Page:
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How does a co. With free cash flow higher than market cap(fy19 > 120) and net profit (fy18 258) produce a bv of 38?


2. investor lawsuit

3.intention of major shareholders to sell 70m of shares

Liquidating Value Per Share= $(negative)2.3

If you have $50 mm in equity and $500 mm in debt then a rise in value to $600 mm will double your equity
and a drop in value to $450 mm will wipe you out. If it is worth $700 mm you will quadruple your money.
Power law investing

The distribution of price changes follows a power law in which the probability of a gradually larger move falls off much more slowly than in the normal distribution. As a result, a disproportional part of the expected payoff is concentrated in a very limited number of outcomes.
Cash Return on Capital Invested (CROCI) is defined as the ratio of Adjusted EBITDA to Gross Capital Invested (Total Assets Plus Accumulated Depreciation Less Non‐Interest Bearing Current Liabilities).

= 19%> cost of capital of abt 8%

24% S&P 500 ‐ 7 Year avg from 2012-2018
Compounding Share Value by reinvesting cash flow at high rates of return
Hi all,
Thread has been renamed and relocated to its appropriate location.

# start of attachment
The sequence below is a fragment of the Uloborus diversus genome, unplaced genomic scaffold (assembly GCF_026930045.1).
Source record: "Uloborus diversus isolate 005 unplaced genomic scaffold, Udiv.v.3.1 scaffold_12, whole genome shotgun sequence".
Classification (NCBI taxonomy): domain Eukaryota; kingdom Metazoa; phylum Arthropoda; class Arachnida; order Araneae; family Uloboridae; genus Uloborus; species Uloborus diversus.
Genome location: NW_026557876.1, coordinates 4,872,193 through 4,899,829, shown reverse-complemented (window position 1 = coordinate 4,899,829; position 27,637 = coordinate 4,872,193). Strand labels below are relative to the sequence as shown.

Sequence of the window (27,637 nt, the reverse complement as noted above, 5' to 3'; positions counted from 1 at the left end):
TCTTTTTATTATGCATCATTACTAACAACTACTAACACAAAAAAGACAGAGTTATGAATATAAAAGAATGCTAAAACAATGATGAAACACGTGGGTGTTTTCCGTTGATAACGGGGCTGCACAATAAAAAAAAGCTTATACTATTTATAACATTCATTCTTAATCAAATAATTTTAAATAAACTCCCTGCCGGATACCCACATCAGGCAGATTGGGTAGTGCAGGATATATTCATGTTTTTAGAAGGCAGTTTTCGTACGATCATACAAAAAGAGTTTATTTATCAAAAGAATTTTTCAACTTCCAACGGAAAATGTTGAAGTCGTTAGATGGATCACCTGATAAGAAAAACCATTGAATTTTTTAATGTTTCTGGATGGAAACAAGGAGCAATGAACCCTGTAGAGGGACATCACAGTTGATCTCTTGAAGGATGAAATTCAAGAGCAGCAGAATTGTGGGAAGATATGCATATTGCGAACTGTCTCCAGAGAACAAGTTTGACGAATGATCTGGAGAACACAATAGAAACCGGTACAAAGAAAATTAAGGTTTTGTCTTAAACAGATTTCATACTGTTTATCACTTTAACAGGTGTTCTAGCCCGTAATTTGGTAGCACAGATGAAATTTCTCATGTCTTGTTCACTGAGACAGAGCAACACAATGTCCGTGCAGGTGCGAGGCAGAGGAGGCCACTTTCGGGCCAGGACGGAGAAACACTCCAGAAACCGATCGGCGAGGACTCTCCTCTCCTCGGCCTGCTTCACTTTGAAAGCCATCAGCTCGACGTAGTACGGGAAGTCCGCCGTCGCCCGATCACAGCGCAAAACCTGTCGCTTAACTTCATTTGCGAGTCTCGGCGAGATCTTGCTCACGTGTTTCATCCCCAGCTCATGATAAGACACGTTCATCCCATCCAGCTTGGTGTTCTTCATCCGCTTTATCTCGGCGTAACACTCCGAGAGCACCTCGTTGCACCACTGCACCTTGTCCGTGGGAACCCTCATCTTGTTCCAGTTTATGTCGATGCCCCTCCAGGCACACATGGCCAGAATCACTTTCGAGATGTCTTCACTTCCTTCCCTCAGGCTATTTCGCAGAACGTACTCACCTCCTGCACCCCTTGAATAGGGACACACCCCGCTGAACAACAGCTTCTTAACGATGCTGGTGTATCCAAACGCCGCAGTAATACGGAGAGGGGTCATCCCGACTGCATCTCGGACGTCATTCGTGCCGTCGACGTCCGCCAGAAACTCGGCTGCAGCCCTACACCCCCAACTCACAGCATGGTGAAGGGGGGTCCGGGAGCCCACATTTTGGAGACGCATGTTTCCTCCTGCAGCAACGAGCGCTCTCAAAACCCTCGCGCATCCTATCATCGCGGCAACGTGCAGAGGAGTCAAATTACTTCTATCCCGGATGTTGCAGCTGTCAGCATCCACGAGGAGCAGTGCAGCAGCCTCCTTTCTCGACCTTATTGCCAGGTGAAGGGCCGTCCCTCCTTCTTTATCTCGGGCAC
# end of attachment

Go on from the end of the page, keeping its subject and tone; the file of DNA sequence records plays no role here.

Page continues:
Principles for thought:-

Principle of Least Effort: When seeking information, effort declines as soon as the minimum acceptable result is reached.

Nonlinearity: Outputs aren’t always proportional to inputs, so the world is a barrage of massive wins and horrible losses that surprise people.

Knightian Uncertainty: Risk that can’t be measured; admitting that you don’t know what you don’t know.

Ostrich Effect: Avoiding negative information that might challenge views that you desperately want to be right.

Backfiring Effect: A supercharged version of confirmation bias where being presented with evidence that goes against your beliefs makes you double down on your initial beliefs because you feel you’re being attacked.

Feedback Loops: Falling stock prices scare people, which cause them to sell, which makes prices fall, which scares more people, which causes more people to sell, and so on. Works both ways.

False Uniqueness Effect: Assuming your skills are unique when they’re not. Comes from conflating “I’m good at this” with “Others are bad at this.”

McNamara Fallacy: A belief that rational decisions can be made with quantitative measures alone, when in fact the things you can’t measure are often the most consequential. Named after Defense Secretary McNamara, who tried to quantify every aspect of the Vietnam War.

Pareto Principle: The majority of outcomes are driven by a minority of events.
FTS closed at 0.41 usd on 10mar.

I sold off FTS at >1USD, a bagger for me which I attribute to dumb luck instead of skill.
Personally I don't think it was entirely dumb luck, in Feb 2020, there were a couple of analysts who had a positive spin about FTS in their analyst report. This helped to boost the share price on the news that FTS was turning around.
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